The Reluctant Academician

May 30, 2014

The decision to go into private practice didn’t stop me from trying to teach other radiologists a thing or 2.

Most of the radiologists I know determined for themselves, sometime around residency or fellowship, whether or not they were ultimately bound for work in an academic environment. Some just seem more cut out for doing research, giving lectures and passing on their wisdom to future generations of rads.

It seemed pretty clear from an early stage, that I was not a member of that crowd. Notwithstanding the imperfections of private-practice life (demands of high productivity, suboptimal organization in radiology groups, dishonest senior-partner types, etc.), switching to an academic post has never been a serious consideration for me.

And yet (darn it all!), I occasionally find myself trying to teach somebody something while I’m working. It may be something radiological, or even clinical outside the realm of medical imaging. Why contrast enhancement is a good idea for a prospective CT, for instance (or would have been, had the clinician asked me before radiating the patient); a reminder that the “superficial” femoral vein is in fact part of the deep venous system; commenting on the importance of Doppler during evaluation for torsion.

Responsiveness to my would-be imparted wisdom is, to say the least, variable. To be fair, I don’t expect an overworked member of a hospital staff to be their most receptive at 4 am, especially if part of my message is that they (or someone subordinate to them) didn’t do something as well as might have been. Further, some of them seem to consider me, as an offsite teleradiologist, an at-best-dubious font of knowledge, and easily ignored without fear of consequence. Pragmatism might dictate that I should save my time and breath, and instead focus on generating another fraction of an RVU.

Still, hope springs eternal that sometimes one might make a difference, and such “teachable moments” seem to occur more frequently with those earlier in their careers, such as med students, interns and residents. Forget about transforming them into brilliant physicians-I’ll settle for showing them how to behave a little more like professionals. Or, God forbid, making my life a little easier when their paths cross mine in the future.

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For instance, a couple of weeks ago, I read an abnormal CT on an ER patient. The findings were straightforward, but important enough to warrant a phone call. I spoke with some young doc in the ER who needed a little spoon-feeding, but ultimately he got the import of my communication. Huzzah! Yet another instance of high-quality, coordinated patient care.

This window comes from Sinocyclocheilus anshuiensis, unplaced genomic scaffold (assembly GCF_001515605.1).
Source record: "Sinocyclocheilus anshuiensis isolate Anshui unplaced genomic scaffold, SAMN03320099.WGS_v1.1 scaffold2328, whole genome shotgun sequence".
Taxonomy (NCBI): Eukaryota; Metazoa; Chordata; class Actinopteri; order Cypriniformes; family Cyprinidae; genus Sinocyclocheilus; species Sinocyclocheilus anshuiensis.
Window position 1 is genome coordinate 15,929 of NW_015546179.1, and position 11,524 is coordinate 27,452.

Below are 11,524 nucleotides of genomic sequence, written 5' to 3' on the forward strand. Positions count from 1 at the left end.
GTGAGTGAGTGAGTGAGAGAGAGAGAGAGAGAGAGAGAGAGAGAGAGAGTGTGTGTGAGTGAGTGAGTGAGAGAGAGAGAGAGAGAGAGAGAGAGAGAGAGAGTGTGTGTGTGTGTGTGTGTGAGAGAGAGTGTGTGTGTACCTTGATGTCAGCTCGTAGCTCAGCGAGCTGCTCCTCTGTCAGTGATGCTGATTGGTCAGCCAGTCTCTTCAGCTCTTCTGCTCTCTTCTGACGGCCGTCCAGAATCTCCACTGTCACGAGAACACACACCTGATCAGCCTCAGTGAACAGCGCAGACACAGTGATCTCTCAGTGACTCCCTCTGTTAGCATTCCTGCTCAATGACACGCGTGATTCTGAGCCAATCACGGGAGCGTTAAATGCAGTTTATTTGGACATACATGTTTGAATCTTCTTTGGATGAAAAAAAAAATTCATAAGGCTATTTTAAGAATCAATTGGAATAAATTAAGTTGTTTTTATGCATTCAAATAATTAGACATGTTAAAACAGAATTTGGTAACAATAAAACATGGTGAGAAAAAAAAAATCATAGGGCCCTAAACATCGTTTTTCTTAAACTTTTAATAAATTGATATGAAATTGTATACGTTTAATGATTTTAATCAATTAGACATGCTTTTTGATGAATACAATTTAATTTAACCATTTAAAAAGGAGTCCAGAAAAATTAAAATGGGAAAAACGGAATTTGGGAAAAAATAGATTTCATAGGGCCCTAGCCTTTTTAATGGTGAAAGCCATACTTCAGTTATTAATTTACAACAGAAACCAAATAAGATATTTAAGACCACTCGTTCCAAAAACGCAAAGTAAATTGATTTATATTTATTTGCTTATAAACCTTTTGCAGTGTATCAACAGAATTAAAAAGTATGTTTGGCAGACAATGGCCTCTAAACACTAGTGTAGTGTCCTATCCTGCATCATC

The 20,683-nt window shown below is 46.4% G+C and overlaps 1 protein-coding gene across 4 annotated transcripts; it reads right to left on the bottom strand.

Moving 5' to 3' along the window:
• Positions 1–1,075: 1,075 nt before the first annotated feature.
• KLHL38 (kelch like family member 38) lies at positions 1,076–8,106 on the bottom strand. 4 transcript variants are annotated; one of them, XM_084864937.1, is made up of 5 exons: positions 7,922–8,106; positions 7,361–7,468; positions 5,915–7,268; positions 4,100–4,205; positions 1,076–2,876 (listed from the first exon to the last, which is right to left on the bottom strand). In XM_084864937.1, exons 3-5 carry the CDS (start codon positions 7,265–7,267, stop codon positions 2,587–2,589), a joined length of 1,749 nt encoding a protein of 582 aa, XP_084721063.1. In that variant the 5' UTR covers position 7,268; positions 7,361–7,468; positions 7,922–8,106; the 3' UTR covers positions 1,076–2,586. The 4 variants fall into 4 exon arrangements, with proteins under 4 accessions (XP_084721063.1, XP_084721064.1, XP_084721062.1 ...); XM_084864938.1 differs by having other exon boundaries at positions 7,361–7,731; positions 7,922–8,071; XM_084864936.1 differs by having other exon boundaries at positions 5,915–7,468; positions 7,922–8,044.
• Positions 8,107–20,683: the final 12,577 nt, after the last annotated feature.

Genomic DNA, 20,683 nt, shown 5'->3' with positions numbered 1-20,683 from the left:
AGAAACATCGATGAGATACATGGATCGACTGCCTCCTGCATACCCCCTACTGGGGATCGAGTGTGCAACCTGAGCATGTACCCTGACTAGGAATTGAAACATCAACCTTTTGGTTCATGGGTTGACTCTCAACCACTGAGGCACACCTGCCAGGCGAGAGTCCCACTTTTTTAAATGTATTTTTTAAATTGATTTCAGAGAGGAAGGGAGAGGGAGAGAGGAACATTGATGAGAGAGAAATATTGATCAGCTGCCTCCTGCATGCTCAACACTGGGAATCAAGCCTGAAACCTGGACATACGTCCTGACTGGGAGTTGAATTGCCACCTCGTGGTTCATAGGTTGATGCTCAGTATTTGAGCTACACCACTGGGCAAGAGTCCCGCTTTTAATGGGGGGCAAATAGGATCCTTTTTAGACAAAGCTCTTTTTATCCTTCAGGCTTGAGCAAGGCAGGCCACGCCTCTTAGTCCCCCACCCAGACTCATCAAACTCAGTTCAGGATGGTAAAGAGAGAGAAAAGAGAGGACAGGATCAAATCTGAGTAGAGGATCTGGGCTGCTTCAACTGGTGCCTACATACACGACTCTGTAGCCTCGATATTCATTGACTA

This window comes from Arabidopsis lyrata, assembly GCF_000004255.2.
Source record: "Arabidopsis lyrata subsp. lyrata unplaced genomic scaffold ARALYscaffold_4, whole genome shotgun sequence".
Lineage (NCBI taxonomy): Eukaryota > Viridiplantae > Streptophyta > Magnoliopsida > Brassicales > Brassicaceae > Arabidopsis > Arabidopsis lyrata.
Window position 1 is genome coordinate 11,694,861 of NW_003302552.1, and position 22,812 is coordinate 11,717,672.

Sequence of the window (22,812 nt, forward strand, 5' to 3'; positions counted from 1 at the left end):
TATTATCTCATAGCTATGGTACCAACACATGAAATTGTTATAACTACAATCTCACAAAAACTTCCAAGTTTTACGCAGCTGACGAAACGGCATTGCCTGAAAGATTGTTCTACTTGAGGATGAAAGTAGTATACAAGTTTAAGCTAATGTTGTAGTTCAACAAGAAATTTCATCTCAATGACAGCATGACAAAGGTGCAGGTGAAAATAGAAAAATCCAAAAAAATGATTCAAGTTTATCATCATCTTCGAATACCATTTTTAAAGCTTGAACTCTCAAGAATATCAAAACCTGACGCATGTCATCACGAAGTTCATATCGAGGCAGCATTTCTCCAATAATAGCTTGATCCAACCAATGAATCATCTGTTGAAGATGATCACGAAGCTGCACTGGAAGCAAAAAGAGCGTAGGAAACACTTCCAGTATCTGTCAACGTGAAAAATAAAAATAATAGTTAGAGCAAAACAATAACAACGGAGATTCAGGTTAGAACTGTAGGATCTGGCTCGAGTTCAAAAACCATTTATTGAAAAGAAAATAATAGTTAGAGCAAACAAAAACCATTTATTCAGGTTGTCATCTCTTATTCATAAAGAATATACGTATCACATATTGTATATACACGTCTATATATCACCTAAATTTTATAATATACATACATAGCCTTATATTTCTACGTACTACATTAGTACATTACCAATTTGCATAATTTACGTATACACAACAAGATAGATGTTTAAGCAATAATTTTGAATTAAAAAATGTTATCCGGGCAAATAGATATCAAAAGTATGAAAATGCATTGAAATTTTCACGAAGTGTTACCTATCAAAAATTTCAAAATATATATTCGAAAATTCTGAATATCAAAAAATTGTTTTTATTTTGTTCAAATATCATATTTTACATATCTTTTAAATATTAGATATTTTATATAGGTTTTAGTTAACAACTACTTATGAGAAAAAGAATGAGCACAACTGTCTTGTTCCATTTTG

Over an hour later, a call came in from another doc who wanted to discuss the case. Since my signed report had been in their system all the while, and the ER staff already knew the findings, I figured this had to mean that the new doc either disagreed with my report or wanted some sort of clarification. Taking the call, however, I found it was an even younger house-staffer (junior resident or intern), on the service admitting the patient. His inquiry proceeded to demonstrate that he had neither read my report nor learned its contents from the ER, if he had indeed spoken with them at all. OK, I told myself, he’s relatively new at this and probably overwhelmed. I proceeded to, once again, have the same conversation I had had with the ER; he turned out to be seeking absolutely zero additional information.

Then he handed me over to his senior resident (without even a token effort to tell her what he and I had discussed). She asked exactly what he had, and again it was clear she had neither read the report nor communicated with the ER. Of course, I gave her the important info (now the fourth time I was describing the pathology, including my original dictation. Who knew the voice-recognition software would turn out to be the least-troublesome recipient?).

She, however, got something extra from me. A bit of advice: If she expected to be treated with respect by her colleagues as her career began, she might consider showing some respect for them and their time. Looking at the radiology report before expecting its author to spoon-feed it to her, perhaps, or getting on the phone herself rather than having her subordinate go through the motions without even trying to debrief him afterwards.

I’ll probably never know if I got through to her. Being a senior resident, her attitudes might already be too entrenched. Still, it felt nice to try.